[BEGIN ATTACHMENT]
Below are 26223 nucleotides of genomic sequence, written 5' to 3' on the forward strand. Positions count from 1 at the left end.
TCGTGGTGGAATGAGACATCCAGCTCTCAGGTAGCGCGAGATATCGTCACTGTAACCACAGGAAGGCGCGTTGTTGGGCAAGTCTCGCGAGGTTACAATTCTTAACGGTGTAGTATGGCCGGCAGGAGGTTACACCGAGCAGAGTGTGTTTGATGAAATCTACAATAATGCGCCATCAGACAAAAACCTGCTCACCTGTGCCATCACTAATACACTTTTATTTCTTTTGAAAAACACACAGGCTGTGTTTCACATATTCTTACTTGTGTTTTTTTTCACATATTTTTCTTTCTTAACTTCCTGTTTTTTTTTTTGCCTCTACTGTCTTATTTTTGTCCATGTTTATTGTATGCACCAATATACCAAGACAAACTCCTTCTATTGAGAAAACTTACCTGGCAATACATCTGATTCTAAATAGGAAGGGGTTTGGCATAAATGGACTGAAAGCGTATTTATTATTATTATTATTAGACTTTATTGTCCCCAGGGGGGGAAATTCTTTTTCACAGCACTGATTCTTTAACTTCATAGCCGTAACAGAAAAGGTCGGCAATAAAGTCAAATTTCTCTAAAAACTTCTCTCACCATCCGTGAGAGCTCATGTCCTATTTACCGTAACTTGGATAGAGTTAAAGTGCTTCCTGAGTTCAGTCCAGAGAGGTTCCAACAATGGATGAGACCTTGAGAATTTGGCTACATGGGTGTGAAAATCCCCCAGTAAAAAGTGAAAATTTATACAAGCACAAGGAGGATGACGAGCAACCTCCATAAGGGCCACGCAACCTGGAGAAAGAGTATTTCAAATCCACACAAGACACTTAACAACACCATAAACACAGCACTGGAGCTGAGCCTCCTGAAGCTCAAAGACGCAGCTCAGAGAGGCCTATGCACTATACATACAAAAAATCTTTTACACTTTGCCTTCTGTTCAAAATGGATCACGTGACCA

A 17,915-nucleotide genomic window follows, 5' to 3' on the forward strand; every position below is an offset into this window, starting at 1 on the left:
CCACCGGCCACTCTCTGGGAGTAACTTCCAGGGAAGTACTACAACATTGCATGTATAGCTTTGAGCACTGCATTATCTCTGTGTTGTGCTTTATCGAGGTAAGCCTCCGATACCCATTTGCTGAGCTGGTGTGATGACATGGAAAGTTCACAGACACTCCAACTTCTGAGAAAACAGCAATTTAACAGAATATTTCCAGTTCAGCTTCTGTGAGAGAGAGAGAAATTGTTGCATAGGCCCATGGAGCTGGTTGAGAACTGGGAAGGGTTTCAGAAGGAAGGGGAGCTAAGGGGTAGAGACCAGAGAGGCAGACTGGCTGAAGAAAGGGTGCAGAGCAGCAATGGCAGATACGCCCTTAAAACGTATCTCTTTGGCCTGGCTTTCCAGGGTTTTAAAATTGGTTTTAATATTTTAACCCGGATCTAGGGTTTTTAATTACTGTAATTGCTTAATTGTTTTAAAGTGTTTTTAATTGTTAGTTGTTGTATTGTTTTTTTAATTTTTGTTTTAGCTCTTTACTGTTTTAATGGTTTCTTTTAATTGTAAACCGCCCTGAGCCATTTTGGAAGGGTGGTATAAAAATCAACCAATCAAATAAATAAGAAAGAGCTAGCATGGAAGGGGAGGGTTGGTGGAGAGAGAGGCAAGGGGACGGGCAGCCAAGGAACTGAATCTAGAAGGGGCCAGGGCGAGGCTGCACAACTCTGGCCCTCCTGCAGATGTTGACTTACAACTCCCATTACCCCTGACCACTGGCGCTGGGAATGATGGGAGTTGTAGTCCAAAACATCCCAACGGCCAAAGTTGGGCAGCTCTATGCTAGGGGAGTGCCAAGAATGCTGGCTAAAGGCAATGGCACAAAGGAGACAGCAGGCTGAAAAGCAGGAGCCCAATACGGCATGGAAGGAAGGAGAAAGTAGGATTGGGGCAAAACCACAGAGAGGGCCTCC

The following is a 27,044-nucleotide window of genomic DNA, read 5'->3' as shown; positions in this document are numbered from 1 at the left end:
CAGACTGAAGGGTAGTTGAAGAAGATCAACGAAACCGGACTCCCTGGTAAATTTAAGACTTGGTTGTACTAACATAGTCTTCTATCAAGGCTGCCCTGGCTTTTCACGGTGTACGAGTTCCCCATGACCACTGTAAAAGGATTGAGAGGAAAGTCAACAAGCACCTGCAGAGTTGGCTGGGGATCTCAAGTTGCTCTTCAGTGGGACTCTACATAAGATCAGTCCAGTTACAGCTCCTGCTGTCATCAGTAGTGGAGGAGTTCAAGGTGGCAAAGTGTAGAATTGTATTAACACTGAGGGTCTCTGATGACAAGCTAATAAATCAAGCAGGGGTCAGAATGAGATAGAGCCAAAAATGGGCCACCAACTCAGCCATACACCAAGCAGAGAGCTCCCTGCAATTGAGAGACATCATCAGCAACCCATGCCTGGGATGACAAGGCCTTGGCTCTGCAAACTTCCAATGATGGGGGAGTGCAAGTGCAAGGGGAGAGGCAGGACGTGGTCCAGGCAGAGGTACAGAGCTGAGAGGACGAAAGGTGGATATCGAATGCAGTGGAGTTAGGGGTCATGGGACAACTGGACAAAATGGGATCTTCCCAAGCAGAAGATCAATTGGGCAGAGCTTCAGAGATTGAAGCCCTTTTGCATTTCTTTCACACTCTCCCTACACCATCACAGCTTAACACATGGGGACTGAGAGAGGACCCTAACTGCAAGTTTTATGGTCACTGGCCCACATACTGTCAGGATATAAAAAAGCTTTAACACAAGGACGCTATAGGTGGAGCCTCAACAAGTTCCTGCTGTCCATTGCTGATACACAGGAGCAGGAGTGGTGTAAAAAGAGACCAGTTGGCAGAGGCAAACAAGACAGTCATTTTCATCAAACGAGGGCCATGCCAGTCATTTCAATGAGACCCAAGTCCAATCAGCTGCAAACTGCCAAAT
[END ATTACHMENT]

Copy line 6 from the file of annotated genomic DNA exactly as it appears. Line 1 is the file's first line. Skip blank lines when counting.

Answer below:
CAGACTGAAGGGTAGTTGAAGAAGATCAACGAAACCGGACTCCCTGGTAAATTTAAGACTTGGTTGTACTAACATAGTCTTCTATCAAGGCTGCCCTGGCTTTTCACGGTGTACGAGTTCCCCATGACCACTGTAAAAGGATTGAGAGGAAAGTCAACAAGCACCTGCAGAGTTGGCTGGGGATCTCAAGTTGCTCTTCAGTGGGACTCTACATAAGATCAGTCCAGTTACAGCTCCTGCTGTCATCAGTAGTGGAGGAGTTCAAGGTGGCAAAGTGTAGAATTGTATTAACACTGAGGGTCTCTGATGACAAGCTAATAAATCAAGCAGGGGTCAGAATGAGATAGAGCCAAAAATGGGCCACCAACTCAGCCATACACCAAGCAGAGAGCTCCCTGCAATTGAGAGACATCATCAGCAACCCATGCCTGGGATGACAAGGCCTTGGCTCTGCAAACTTCCAATGATGGGGGAGTGCAAGTGCAAGGGGAGAGGCAGGACGTGGTCCAGGCAGAGGTACAGAGCTGAGAGGACGAAAGGTGGATATCGAATGCAGTGGAGTTAGGGGTCATGGGACAACTGGACAAAATGGGATCTTCCCAAGCAGAAGATCAATTGGGCAGAGCTTCAGAGATTGAAGCCCTTTTGCATTTCTTTCACACTCTCCCTACACCATCACAGCTTAACACATGGGGACTGAGAGAGGACCCTAACTGCAAGTTTTATGGTCACTGGCCCACATACTGTCAGGATATAAAAAAGCTTTAACACAAGGACGCTATAGGTGGAGCCTCAACAAGTTCCTGCTGTCCATTGCTGATACACAGGAGCAGGAGTGGTGTAAAAAGAGACCAGTTGGCAGAGGCAAACAAGACAGTCATTTTCATCAAACGAGGGCCATGCCAGTCATTTCAATGAGACCCAAGTCCAATCAGCTGCAAACTGCCAAAT